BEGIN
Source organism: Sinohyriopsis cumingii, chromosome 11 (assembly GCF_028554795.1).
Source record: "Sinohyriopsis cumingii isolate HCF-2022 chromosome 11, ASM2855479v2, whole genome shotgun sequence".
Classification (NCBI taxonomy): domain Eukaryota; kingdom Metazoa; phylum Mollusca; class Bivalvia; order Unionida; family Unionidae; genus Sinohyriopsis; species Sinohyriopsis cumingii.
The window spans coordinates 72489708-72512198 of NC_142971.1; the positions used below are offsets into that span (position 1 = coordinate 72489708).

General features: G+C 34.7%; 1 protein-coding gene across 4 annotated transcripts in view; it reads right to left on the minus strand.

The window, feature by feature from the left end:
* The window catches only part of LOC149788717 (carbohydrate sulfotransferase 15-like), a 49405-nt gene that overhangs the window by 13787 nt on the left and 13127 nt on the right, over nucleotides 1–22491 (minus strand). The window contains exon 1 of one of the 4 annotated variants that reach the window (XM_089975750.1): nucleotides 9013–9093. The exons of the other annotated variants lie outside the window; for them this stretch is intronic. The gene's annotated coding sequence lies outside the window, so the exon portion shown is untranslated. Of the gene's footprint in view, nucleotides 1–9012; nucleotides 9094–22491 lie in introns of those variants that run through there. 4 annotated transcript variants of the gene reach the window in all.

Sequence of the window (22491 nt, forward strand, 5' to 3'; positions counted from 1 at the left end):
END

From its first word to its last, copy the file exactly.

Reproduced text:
Source organism: Sinohyriopsis cumingii, chromosome 11 (assembly GCF_028554795.1).
Source record: "Sinohyriopsis cumingii isolate HCF-2022 chromosome 11, ASM2855479v2, whole genome shotgun sequence".
Classification (NCBI taxonomy): domain Eukaryota; kingdom Metazoa; phylum Mollusca; class Bivalvia; order Unionida; family Unionidae; genus Sinohyriopsis; species Sinohyriopsis cumingii.
The window spans coordinates 72489708-72512198 of NC_142971.1; the positions used below are offsets into that span (position 1 = coordinate 72489708).

General features: G+C 34.7%; 1 protein-coding gene across 4 annotated transcripts in view; it reads right to left on the minus strand.

The window, feature by feature from the left end:
* The window catches only part of LOC149788717 (carbohydrate sulfotransferase 15-like), a 49405-nt gene that overhangs the window by 13787 nt on the left and 13127 nt on the right, over nucleotides 1–22491 (minus strand). The window contains exon 1 of one of the 4 annotated variants that reach the window (XM_089975750.1): nucleotides 9013–9093. The exons of the other annotated variants lie outside the window; for them this stretch is intronic. The gene's annotated coding sequence lies outside the window, so the exon portion shown is untranslated. Of the gene's footprint in view, nucleotides 1–9012; nucleotides 9094–22491 lie in introns of those variants that run through there. 4 annotated transcript variants of the gene reach the window in all.

Sequence of the window (22491 nt, forward strand, 5' to 3'; positions counted from 1 at the left end):